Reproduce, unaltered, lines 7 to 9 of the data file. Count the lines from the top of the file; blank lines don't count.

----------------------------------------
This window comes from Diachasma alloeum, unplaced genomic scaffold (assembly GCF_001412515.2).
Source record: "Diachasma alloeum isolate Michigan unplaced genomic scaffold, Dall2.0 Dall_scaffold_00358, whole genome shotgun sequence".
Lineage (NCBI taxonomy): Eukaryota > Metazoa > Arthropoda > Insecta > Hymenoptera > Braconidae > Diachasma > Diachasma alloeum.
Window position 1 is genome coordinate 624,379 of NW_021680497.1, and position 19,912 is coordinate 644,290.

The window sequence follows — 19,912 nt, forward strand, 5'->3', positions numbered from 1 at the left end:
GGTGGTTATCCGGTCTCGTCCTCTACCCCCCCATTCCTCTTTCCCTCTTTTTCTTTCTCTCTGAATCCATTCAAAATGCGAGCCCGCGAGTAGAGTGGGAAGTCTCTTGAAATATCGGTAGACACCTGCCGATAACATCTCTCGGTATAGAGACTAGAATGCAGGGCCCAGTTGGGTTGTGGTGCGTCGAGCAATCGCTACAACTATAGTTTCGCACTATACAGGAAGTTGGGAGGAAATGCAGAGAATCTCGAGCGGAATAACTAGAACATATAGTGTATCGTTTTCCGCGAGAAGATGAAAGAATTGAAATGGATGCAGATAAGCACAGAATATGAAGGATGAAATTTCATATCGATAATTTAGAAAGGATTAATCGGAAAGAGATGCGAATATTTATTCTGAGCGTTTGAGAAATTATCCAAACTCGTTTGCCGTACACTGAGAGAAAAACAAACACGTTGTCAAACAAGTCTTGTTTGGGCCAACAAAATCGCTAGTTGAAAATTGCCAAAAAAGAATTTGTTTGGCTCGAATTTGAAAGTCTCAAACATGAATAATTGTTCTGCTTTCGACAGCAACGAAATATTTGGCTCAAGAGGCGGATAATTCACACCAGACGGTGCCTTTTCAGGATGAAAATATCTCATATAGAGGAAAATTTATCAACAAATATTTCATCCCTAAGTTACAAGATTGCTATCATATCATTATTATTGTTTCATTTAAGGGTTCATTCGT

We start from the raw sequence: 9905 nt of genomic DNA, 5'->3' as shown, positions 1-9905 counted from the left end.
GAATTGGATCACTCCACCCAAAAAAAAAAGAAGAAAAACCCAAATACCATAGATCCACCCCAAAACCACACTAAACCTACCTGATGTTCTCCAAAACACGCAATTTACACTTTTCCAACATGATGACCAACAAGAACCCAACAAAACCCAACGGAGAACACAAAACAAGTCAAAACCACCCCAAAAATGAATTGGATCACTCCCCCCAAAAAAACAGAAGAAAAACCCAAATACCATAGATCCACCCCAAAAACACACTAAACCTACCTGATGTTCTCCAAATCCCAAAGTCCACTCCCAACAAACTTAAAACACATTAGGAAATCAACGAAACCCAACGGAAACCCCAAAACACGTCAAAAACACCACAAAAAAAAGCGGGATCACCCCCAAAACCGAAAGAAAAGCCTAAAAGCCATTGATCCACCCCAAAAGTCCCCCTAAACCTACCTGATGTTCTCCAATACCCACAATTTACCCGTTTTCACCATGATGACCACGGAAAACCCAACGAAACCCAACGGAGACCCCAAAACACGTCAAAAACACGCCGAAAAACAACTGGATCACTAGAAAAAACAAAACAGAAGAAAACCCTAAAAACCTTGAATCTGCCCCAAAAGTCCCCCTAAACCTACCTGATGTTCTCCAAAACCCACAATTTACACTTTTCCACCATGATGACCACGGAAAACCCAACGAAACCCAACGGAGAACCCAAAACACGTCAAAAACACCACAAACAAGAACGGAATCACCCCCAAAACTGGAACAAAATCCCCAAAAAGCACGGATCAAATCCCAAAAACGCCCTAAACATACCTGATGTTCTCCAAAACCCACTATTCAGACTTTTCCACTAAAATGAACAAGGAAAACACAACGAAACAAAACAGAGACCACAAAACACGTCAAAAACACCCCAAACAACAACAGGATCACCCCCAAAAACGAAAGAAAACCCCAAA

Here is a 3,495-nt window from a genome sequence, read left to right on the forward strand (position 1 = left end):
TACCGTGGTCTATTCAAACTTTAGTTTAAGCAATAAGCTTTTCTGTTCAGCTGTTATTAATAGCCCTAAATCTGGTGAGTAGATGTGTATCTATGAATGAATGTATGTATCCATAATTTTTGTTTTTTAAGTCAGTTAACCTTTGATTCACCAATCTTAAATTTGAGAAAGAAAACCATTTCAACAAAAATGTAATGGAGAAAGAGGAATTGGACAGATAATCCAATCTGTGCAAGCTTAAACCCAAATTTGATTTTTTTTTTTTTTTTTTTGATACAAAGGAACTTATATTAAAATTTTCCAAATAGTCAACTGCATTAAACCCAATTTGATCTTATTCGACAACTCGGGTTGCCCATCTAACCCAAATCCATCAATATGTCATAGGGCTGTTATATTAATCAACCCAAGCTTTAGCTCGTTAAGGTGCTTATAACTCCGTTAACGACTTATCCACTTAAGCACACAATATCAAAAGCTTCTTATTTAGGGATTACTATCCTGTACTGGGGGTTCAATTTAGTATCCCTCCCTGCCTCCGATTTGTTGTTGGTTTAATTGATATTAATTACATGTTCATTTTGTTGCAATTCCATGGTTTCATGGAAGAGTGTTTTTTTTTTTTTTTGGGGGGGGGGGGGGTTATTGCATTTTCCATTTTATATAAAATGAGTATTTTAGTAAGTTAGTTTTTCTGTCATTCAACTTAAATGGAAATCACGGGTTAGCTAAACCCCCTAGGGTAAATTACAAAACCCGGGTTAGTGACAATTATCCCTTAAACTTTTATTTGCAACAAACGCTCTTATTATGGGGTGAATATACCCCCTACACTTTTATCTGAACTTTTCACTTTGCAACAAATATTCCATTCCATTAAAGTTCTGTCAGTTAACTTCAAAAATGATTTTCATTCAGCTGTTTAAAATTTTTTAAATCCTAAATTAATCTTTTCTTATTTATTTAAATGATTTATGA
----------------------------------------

We start from the raw sequence: 9905 nt of genomic DNA, 5'->3' as shown, positions 1-9905 counted from the left end.
GAATTGGATCACTCCACCCAAAAAAAAAAGAAGAAAAACCCAAATACCATAGATCCACCCCAAAACCACACTAAACCTACCTGATGTTCTCCAAAACACGCAATTTACACTTTTCCAACATGATGACCAACAAGAACCCAACAAAACCCAACGGAGAACACAAAACAAGTCAAAACCACCCCAAAAATGAATTGGATCACTCCCCCCAAAAAAACAGAAGAAAAACCCAAATACCATAGATCCACCCCAAAAACACACTAAACCTACCTGATGTTCTCCAAATCCCAAAGTCCACTCCCAACAAACTTAAAACACATTAGGAAATCAACGAAACCCAACGGAAACCCCAAAACACGTCAAAAACACCACAAAAAAAAGCGGGATCACCCCCAAAACCGAAAGAAAAGCCTAAAAGCCATTGATCCACCCCAAAAGTCCCCCTAAACCTACCTGATGTTCTCCAATACCCACAATTTACCCGTTTTCACCATGATGACCACGGAAAACCCAACGAAACCCAACGGAGACCCCAAAACACGTCAAAAACACGCCGAAAAACAACTGGATCACTAGAAAAAACAAAACAGAAGAAAACCCTAAAAACCTTGAATCTGCCCCAAAAGTCCCCCTAAACCTACCTGATGTTCTCCAAAACCCACAATTTACACTTTTCCACCATGATGACCACGGAAAACCCAACGAAACCCAACGGAGAACCCAAAACACGTCAAAAACACCACAAACAAGAACGGAATCACCCCCAAAACTGGAACAAAATCCCCAAAAAGCACGGATCAAATCCCAAAAACGCCCTAAACATACCTGATGTTCTCCAAAACCCACTATTCAGACTTTTCCACTAAAATGAACAAGGAAAACACAACGAAACAAAACAGAGACCACAAAACACGTCAAAAACACCCCAAACAACAACAGGATCACCCCCAAAAACGAAAGAAAACCCCAAA

Here is a 3,495-nt window from a genome sequence, read left to right on the forward strand (position 1 = left end):